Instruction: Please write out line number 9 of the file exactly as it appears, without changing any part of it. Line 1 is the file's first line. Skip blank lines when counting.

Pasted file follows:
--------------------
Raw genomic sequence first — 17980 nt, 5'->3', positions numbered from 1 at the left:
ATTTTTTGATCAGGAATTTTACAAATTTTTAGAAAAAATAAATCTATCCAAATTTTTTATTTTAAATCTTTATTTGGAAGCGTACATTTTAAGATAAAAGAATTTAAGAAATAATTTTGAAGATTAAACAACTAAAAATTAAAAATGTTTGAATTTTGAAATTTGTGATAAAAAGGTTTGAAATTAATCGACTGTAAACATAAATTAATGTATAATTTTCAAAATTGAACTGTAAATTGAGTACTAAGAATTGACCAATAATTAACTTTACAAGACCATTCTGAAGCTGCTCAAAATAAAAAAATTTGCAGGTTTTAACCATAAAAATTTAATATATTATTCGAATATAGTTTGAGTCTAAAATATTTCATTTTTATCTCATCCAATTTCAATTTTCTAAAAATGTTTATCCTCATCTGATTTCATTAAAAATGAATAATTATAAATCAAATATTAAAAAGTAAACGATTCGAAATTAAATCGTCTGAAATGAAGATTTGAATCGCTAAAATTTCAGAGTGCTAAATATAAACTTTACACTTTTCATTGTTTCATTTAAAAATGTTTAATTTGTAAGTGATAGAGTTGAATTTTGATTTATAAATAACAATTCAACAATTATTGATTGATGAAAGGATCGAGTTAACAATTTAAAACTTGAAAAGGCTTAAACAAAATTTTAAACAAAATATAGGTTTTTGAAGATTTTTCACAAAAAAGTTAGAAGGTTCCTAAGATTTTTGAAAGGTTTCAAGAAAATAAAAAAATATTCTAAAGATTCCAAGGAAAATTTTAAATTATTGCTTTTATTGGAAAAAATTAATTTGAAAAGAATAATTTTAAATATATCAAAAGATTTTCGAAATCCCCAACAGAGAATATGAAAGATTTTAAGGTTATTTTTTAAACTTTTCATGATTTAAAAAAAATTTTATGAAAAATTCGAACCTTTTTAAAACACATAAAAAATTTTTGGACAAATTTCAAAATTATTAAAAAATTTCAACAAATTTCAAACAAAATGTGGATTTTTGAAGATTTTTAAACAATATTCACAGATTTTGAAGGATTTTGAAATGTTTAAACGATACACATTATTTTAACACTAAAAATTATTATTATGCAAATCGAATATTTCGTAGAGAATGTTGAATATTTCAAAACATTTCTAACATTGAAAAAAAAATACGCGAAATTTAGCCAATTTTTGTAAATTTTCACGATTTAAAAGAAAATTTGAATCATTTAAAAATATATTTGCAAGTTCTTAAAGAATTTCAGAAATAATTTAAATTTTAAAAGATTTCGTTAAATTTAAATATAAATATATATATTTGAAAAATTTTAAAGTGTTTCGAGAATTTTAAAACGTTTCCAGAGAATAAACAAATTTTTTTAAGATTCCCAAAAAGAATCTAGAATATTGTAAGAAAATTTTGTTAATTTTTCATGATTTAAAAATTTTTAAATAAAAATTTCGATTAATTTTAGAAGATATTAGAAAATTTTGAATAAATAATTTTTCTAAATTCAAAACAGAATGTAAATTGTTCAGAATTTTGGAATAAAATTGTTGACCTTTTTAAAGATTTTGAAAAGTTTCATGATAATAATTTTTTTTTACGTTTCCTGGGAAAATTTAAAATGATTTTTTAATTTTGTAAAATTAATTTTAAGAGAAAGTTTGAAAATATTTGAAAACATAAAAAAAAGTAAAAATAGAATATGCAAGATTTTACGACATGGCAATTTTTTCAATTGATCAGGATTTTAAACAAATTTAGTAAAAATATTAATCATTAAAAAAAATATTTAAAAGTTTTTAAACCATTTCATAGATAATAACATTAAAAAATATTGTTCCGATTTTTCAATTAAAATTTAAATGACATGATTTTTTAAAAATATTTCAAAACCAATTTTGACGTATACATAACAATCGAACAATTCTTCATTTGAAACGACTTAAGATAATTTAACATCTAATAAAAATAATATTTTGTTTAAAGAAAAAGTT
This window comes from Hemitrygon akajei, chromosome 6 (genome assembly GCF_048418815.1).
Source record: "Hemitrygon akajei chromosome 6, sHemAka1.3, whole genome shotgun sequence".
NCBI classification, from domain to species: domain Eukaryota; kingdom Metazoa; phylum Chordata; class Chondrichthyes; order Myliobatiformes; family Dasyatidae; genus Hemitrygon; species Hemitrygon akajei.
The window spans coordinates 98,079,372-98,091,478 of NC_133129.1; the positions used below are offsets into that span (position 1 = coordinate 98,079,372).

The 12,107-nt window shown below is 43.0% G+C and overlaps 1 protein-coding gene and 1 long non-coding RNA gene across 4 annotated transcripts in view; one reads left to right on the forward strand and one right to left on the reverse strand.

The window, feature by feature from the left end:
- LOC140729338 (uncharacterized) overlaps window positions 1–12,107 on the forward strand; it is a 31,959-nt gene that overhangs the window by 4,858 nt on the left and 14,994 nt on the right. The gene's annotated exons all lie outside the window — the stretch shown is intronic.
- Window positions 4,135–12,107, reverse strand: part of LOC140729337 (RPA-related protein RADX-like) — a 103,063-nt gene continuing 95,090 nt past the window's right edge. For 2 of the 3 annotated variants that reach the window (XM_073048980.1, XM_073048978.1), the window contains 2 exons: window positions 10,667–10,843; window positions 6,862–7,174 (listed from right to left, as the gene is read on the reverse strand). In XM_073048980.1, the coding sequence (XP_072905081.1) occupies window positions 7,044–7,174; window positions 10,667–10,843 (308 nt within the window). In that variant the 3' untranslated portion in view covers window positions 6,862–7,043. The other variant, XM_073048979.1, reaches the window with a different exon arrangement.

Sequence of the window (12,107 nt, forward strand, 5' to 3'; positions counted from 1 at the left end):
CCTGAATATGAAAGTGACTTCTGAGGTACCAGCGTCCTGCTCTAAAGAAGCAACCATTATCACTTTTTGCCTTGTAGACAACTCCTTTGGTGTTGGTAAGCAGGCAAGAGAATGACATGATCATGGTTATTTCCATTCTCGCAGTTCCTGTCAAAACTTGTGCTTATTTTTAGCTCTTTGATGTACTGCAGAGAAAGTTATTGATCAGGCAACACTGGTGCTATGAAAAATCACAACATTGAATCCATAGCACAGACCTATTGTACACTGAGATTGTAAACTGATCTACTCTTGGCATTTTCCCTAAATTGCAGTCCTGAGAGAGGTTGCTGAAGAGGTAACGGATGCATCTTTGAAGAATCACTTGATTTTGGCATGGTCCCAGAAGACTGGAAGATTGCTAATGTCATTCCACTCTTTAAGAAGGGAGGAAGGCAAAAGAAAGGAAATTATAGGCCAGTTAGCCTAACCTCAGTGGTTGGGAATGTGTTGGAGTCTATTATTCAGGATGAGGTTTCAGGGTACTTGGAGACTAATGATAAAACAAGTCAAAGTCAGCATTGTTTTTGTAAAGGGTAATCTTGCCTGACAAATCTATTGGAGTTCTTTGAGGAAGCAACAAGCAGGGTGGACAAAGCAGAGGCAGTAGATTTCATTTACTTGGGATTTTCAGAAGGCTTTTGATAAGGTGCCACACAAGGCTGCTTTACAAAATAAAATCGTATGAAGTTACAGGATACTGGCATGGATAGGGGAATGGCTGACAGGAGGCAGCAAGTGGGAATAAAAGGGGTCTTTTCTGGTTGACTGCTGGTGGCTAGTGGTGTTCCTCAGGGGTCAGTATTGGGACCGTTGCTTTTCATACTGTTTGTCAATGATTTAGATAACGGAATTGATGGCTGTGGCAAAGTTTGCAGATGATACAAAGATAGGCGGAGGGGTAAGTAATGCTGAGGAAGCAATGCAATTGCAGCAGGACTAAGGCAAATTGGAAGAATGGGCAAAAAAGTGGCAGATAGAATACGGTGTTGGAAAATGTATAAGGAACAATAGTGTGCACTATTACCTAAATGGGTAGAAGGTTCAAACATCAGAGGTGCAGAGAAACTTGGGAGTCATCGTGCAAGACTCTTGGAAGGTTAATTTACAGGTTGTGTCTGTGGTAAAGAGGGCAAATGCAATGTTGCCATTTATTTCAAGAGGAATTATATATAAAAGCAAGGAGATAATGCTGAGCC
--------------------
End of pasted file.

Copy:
- LOC140729338 (uncharacterized) overlaps window positions 1–12,107 on the forward strand; it is a 31,959-nt gene that overhangs the window by 4,858 nt on the left and 14,994 nt on the right. The gene's annotated exons all lie outside the window — the stretch shown is intronic.